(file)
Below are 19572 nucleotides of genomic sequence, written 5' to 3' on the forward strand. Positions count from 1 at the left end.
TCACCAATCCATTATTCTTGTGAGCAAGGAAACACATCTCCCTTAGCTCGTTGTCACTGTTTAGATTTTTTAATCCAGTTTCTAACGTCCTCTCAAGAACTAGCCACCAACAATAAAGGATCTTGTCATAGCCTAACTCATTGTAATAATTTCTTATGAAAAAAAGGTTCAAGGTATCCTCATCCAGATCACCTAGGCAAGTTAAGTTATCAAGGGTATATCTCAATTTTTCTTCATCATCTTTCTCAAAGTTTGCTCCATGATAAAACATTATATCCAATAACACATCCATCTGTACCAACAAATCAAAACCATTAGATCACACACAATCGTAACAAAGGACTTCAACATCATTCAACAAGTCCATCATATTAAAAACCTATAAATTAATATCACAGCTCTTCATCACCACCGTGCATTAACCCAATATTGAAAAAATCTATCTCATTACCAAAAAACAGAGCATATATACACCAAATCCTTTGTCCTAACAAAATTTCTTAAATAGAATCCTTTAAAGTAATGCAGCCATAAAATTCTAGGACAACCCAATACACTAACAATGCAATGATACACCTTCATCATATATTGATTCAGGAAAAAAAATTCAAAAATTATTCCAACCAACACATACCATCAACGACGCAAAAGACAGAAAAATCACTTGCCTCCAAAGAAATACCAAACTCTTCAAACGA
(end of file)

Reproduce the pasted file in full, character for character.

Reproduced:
Below are 19572 nucleotides of genomic sequence, written 5' to 3' on the forward strand. Positions count from 1 at the left end.
TCACCAATCCATTATTCTTGTGAGCAAGGAAACACATCTCCCTTAGCTCGTTGTCACTGTTTAGATTTTTTAATCCAGTTTCTAACGTCCTCTCAAGAACTAGCCACCAACAATAAAGGATCTTGTCATAGCCTAACTCATTGTAATAATTTCTTATGAAAAAAAGGTTCAAGGTATCCTCATCCAGATCACCTAGGCAAGTTAAGTTATCAAGGGTATATCTCAATTTTTCTTCATCATCTTTCTCAAAGTTTGCTCCATGATAAAACATTATATCCAATAACACATCCATCTGTACCAACAAATCAAAACCATTAGATCACACACAATCGTAACAAAGGACTTCAACATCATTCAACAAGTCCATCATATTAAAAACCTATAAATTAATATCACAGCTCTTCATCACCACCGTGCATTAACCCAATATTGAAAAAATCTATCTCATTACCAAAAAACAGAGCATATATACACCAAATCCTTTGTCCTAACAAAATTTCTTAAATAGAATCCTTTAAAGTAATGCAGCCATAAAATTCTAGGACAACCCAATACACTAACAATGCAATGATACACCTTCATCATATATTGATTCAGGAAAAAAAATTCAAAAATTATTCCAACCAACACATACCATCAACGACGCAAAAGACAGAAAAATCACTTGCCTCCAAAGAAATACCAAACTCTTCAAACGA